Note to readers: My daughter recently asked if she could write one of my articles for me. I told her sure! She could have a go at it. I thought she was kidding. Less than an hour later, she handed me the following article. I’m sure after reading it, you’ll understand why I loved it so much. ~ Renae
I hate coffee. No, I despise it. I have no idea how anyone could possibly find pleasure in putting something so disgustingly bitter into their mouths. Give me a nice, soothing cup of tea, or a steaming mug of hot cocoa any day. But please, don’t make me touch a cup of coffee.
Despite my abhorrence of coffee, I had the grave misfortune of being born to a woman who practically worships the stuff. She goes through a pot a day, sometimes two. She can barely survive an hour without some of the nasty drink. We have an entire shelf in our house dedicated to nothing but her numerous types of coffee. She can pontificate for hours about the virtues of the vile liquid. I mean, for goodness’ sake, her newspaper column is titled Coffee Talk, and she’s known online and in books as the Funny Coffee Girl.
Growing up, I’d watch her drink her coffee and think how cool and sophisticated she looked. Every day she’d pour in her cream and mix in her sugar, and when I begged to try a sip, she’d tell me to wait until I was older. It was such a grown up beverage; I practically counted the days until I was grown-up enough to drink it. When I was 15, she finally let me have a cup of coffee. This made it official.
I had reached womanhood.
I embarked on this new journey with buckets of enthusiasm! I poured my coffee, added a touch of cream and a quick teaspoon of sugar. Slowly, in the most mature fashion I could muster, I lifted the mug to my mouth, anxious for my first taste of adulthood.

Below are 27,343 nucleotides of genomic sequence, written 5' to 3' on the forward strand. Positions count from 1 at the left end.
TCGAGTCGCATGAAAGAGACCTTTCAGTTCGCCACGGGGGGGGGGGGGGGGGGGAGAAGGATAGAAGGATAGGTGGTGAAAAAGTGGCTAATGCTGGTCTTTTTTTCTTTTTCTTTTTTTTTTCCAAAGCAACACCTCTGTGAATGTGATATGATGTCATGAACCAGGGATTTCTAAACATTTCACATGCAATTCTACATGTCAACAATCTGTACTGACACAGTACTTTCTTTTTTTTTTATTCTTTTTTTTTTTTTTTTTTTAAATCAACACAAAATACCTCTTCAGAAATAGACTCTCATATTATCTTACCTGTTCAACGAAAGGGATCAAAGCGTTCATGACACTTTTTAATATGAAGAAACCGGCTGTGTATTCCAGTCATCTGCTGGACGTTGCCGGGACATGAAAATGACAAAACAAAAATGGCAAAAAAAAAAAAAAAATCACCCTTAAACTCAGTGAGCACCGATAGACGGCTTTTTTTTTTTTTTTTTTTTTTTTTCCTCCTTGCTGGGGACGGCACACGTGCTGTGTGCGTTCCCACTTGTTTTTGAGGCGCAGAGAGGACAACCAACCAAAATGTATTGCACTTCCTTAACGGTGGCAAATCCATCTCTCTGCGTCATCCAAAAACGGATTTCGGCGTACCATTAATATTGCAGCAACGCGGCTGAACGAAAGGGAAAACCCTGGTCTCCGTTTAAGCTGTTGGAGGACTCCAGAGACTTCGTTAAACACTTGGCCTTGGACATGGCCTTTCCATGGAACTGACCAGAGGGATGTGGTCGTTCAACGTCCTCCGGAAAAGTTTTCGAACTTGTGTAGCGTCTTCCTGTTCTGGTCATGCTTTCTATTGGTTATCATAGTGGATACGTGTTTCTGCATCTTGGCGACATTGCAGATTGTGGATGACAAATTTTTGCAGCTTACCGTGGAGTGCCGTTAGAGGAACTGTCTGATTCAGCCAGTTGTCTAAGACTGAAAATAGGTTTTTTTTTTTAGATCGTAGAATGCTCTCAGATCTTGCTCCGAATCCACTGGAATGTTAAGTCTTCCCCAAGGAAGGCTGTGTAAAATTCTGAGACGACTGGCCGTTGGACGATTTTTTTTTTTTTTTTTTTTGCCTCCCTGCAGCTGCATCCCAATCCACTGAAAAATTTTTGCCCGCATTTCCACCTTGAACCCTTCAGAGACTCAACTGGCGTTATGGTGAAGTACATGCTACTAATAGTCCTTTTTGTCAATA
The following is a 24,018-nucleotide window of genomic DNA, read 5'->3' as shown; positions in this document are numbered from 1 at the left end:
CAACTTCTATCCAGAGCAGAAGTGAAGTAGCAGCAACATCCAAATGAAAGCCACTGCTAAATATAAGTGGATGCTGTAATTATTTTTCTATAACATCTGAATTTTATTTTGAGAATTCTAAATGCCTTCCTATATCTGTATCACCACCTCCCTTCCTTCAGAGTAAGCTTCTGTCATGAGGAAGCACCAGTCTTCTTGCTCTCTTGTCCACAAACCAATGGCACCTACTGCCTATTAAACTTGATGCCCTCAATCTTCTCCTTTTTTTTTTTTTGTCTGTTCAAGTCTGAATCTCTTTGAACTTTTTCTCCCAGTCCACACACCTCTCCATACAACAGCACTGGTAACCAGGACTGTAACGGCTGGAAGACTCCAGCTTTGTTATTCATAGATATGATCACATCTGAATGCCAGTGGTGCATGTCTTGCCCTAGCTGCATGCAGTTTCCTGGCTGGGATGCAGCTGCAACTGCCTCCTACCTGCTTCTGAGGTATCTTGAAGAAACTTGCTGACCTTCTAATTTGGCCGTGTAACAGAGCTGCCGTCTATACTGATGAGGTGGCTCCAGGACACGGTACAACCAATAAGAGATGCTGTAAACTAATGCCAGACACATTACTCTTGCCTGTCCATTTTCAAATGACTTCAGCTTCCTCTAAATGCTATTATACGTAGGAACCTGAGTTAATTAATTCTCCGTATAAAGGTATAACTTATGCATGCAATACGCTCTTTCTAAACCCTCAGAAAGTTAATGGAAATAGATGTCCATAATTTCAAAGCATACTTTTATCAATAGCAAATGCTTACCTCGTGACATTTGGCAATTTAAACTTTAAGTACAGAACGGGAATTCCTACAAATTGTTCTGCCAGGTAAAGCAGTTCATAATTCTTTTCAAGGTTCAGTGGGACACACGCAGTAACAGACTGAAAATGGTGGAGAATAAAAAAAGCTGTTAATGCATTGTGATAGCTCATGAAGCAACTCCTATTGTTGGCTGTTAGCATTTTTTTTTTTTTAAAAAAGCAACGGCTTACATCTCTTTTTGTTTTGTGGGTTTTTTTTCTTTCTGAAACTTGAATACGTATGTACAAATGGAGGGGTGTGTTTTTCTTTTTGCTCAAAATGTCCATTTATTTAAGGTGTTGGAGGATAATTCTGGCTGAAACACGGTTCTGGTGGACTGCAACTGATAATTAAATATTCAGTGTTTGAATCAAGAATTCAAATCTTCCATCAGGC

It was the foulest thing I’d ever put in my mouth. How could anyone drink this stuff? Was it some sort of punishment for all the sins of my past?
It made me miss childhood.
But after all these years of longing for a cup of morning coffee, just like my mom, I couldn’t let go of my dreams simply because I didn’t like the taste. So the next day, I pulled a mug from the cabinet, poured the tiniest sip of coffee into it, then filled it nearly to the brim with pumpkin flavored creamer.
Then I added eight heaping spoonfuls of sugar.
Gingerly, I took a sip. Still not the Java Fan Club President, but that was slightly better.
Instead of drinking coffee with cream and sugar, I spent most of my high school years drinking cream and sugar with a dash of coffee. It made me feel like an adult. But I eventually realized that no matter what, I would always hate coffee, even with 75% cream and sugar. My morning drink switched to tea or juice . . . though I still asked for a coffee pot last Christmas, because I like having the option to drink coffee anytime I want, just like a real grownup.
Although I didn’t inherit my mother’s taste for coffee, I’m glad she’s passed on other things to me. I’m glad I have her eyes. Her sense of humor. Her passion for teaching. Her weakness for all things chocolate.
Her love for Jesus. Her faith in God.
I’m grateful to have such an amazing, strong, compassionate woman in my life, and I hope to someday be more like her. So, even if we don’t bond over coffee, I’m glad I can have long talks with my best friend while I hold my hot chocolate.
Charis is a senior at University of Mary Hardin-Baylor where she majors in Elementary Education, eats chicken sandwiches and consumes massive quantities of hot chocolate.